Thursday, January 04, 2007

Can This House Be Saved?

[Read 'Modern,' our new modern house blog, here.]

The judge in the court case about the fate of Paul Rudolph’s Micheels House, in Westport, suggested that the two sides discuss dismantling the house and moving it elsewhere. A developer named David Waldman wants to buy the house from its original owner, Louis Micheels, for $3.2 million, then tear it down and build something else for his family to live in with views of Long Island Sound. Waldman said yesterday that he stands to lose his $500,000 deposit if he can’t close on the house by the end of the month, although why he can’t ask Micheels for an extension isn’t clear.

WestportNew presents a fairly sympathetic account of Waldman’s situation, and also reported:

During testimony today, Waldman said he had inquired of several ways of demolishing the house, including having someone dismantle and remove the structure if it can be done in a cost-effective and timely manner.

“I am interesting in pursuing that,” he said.

Several people have approached him about dismantling the house, Waldman said, but they have said it may be difficult because the house is on a narrow, private road.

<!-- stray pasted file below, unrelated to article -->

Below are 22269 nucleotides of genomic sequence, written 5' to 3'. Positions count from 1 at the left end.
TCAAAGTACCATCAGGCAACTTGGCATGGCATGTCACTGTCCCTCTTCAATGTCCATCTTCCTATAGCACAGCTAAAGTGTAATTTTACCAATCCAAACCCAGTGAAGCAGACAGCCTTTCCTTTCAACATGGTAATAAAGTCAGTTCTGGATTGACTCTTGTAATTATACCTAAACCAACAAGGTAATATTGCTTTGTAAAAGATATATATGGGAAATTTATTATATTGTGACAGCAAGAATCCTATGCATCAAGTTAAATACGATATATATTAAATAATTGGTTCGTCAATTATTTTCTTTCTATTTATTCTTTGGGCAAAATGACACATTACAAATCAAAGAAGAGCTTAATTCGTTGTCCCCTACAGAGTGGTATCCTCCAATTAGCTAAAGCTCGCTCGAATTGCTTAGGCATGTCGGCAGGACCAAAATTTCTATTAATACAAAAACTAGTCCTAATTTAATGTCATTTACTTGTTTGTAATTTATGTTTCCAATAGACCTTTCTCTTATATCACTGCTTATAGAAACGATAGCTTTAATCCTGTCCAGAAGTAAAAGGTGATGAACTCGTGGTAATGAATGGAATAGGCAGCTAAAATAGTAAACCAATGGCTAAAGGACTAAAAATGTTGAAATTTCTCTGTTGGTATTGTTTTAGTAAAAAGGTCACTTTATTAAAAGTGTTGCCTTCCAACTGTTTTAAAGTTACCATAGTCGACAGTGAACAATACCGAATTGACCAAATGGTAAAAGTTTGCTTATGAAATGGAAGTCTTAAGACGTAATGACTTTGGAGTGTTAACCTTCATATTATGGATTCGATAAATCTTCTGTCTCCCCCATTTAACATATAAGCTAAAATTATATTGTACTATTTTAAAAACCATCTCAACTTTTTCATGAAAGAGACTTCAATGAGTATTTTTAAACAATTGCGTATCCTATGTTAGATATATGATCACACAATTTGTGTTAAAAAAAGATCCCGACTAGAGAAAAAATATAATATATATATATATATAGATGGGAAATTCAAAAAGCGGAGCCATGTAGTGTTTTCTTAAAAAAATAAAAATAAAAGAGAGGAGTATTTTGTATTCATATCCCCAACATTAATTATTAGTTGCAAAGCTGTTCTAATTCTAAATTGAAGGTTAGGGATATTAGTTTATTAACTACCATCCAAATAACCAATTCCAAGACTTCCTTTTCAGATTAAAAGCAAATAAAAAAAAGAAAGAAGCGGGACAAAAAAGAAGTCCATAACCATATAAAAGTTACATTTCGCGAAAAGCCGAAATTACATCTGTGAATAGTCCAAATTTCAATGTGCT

He also offered the drawings of the house to others so it could be replicated in another location, he said.

Adams asked if the matter of dismantling and removing the house had been discussed between the two parties after Waldman made the comments during testimony.

Stephen Conover, one of Waldman’s attorneys, said it has not been discussed and his client was willing to have the discussion.

And here’s what Micheels and a real estate agent said about trying to sell the house:

Micheels testified that he opposes the house’s inclusion on the National Register of Historic Places.

“I do not think it’s a historic building,” he said. “It was an experimental building and it’s not like Paul Rudolph’s other houses.”

The house, he said, was a collaborative effort between he, his wife and Rudolph.

Micheels said he and his wife first listed the property in June 2005 for almost $5 million and emphasized the Rudolph connection in the early marketing.

There was very little interest in the property, he said, and at 89 years old, he did not want to wait long to sell the house.

In spring 2006, he said, the marketing for the house was changed to emphasize the property and its views of Long Island Sound.

Ruta said the listing brokers felt it was appropriate to emphasize the Rudolph connection and contacted a number of people who would be interested in such properties.

Those contacted included those who have restored other Rudolph properties and the Paul Rudolph Foundation, he said.

None of the contacts, he said, presented any offers for the home.

When the land was emphasized, he said, there were three bids. One of the bids could not have all of the money in place until two years from now, and the other two bids, which included the Waldmans, was to demolish the house, he said.

[For more on the issue, see The Destruction of Paul Rudolph's Micheels House in the right hand column.]



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